Kim Jiyoung: Born 1982 scores points for its raising of numerous feminist issues, but its treatment of them is frequently quite superficial. Here’s how one scene should have been handled differently, shattering stereotypes and suggesting solutions in the process.
Estimated reading time: 8 minutes. Photo by Gabe Pierce on Unsplash.
I didn’t like the novel Kim Jiyoung: Born 1982 much at all. There, I said it.
It’s basically a Korean Feminism 101 compendium, which means it didn’t really teach me anything new. Its constant shoehorning of facts and statistics into the narrative ruined it as a work of fiction too. But the biggest flaw was Jiyoung’s constant, infuriating lack of agency, with its flipside that author Cho Nam-joo didn’t really offer any solutions to the numerous hardships she faces either.
That doesn’t mean those hardships aren’t well-described. Like I said in my earlier review, I don’t think it’s a bad book at all. If you personally learned a great deal from it, and/or laughed, cried, and seethed in anger alongside Jiyoung, then I’m hardly going to claim that my own disappointment and frustration mean I’m somehow a much better, more knowledgeable feminist than you.
But Jiyoung’s lack of agency, and Cho’s lack of solutions, are absolutely a hill I’m prepared to die on. One scene in the film set in a subway toilet, albeit not mentioned in the book, illustrates both very well.
In it (55-56:00), Jiyoung (played by Jung Yu-mi) has to get off the subway to change her bawling infant daughter. Once that’s done, she realizes she needs to pee herself, but struggles in the narrow cubicle to hang up her heavy bag with her daughter strapped to her chest. Then, before she attempts again, she eyes the walls and lock nervously, remembering a recent molka (spycam) incident at the place she used to work. The scene then shifts to her home, implying she gave up and went there instead.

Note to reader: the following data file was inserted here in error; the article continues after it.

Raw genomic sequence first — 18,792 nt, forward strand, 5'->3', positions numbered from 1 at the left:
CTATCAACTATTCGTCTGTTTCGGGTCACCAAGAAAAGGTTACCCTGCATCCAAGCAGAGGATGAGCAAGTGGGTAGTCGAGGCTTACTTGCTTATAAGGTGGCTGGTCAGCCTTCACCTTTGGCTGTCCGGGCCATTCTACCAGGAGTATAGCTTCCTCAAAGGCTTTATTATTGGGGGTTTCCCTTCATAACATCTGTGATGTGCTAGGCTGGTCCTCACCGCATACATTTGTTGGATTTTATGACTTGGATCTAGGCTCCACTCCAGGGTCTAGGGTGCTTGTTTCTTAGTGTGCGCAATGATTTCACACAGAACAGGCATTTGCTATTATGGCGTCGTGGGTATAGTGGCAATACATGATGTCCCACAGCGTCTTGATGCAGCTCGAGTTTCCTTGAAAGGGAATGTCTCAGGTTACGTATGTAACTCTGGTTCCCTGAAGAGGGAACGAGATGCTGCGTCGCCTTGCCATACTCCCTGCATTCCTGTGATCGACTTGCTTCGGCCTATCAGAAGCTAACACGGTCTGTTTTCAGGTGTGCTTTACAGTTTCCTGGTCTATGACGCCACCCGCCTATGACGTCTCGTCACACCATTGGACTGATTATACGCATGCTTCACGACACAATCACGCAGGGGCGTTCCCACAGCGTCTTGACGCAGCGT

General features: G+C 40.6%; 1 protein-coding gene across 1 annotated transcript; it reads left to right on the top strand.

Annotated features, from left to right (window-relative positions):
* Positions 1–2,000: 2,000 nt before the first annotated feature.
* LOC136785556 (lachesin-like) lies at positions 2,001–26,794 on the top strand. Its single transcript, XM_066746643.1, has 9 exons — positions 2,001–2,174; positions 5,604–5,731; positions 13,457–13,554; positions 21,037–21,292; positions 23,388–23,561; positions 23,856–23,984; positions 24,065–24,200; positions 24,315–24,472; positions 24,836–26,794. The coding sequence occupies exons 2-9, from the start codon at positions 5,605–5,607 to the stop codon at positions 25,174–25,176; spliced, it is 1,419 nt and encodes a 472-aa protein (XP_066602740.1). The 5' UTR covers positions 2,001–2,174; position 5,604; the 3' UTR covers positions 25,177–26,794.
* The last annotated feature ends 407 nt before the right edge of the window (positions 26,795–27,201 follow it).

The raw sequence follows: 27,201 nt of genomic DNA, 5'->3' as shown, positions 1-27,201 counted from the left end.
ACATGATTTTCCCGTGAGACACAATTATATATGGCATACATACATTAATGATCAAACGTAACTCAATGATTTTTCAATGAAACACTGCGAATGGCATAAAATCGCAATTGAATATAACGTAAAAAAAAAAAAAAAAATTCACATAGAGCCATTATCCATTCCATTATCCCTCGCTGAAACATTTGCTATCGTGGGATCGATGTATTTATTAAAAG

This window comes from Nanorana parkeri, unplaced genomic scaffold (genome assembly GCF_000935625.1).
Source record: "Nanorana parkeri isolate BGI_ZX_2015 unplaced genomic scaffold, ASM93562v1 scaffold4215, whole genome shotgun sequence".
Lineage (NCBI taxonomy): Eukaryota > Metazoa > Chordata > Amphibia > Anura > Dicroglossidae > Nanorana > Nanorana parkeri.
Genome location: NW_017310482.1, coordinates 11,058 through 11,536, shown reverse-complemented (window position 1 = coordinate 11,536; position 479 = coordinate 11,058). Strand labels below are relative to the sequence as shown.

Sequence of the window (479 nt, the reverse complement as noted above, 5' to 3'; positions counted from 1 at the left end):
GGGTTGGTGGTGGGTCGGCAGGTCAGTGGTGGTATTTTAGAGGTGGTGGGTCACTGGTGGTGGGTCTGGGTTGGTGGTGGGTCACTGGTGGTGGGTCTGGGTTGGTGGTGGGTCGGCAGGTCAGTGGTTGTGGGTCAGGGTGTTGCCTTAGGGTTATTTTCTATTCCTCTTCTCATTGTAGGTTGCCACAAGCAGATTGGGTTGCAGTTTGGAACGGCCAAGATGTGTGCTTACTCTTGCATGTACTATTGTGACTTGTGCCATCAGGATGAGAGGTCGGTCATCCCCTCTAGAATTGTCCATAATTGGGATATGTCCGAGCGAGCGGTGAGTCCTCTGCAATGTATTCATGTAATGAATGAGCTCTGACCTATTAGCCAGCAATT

At first viewing, it’s difficult to find any fault here at all. Given that the burden of childcare falls overwhelmingly on women, then more men—or, indeed, more unsympathetic childless women—sometimes really do need to be literally shown just how much effort that actually involves. So too, do more men need to realize how stressful it is having to worry about being secretly filmed literally every single time you used any toilets outside of your home, as well as the potential health consequences if you understandably chose to avoid them.
Admittedly, that may seem like a lot to ask of a one-minute scene. Yet with just a little tweaking, it could have achieved those aims very effectively and forcefully. Instead, it largely fails, for three reasons.
The first is because, ironically, guys can relate to the practical difficulties. The indignity of using a cubicle while wearing a suit and carrying a backpack, desperately trying to prevent either from touching all the urine and smokers’ spittle on the floor, is absolutely no joke. As for childcare specifically, my ex-wife would naturally take our daughters with her to the female toilets when they were young, but it’s not like I wasn’t often in just as awkward and uncomfortable situations with them in other cramped locations.
Devoid of any wider context then, which I’ll provide myself in a moment, men’s own issues with using cubicles can mean women’s complaints fall on deaf ears, let alone calls to make women’s toilets bigger than men’s. (In fact, some men even consider the proposal to be reverse-sexism.) This lack of sympathy is misguided, of course, but I can understand it—unless men are flat out told or shown why not, it’s perfectly reasonable to assume that more cubicles in place of urinals suffice for women’s need to sit down. That women somehow still have to queue nonetheless, delaying everyone? Pop culture reveals that’s just their own fault, thanks to all the primping, preening, and gossiping that really goes on in there.
Next, the scene doesn’t do enough to convey the visceral fear of spy cameras. This is indeed much harder for men to relate to, because they never have to think about them when using public toilets. So, something much more forceful than Jiyoung’s brief nervous glances was required.
Best would have been a tweak to an earlier scene, which I’ll outline in a moment. But as an emphasis in this one, a more realistic cubicle should have been shown, with every nook, cranny, screw, bolt, and indent jammed with toilet paper and gum. Rather than the toilet the scene was actually shot in, which, complete with a rare heater, was easily the most pristine in Korea, seeing what it’s actually like in women’s toilets would surely have rammed home just how big of a problem spycams are in Korea—in a way that abstract news reports never could.
Image source: The Fact.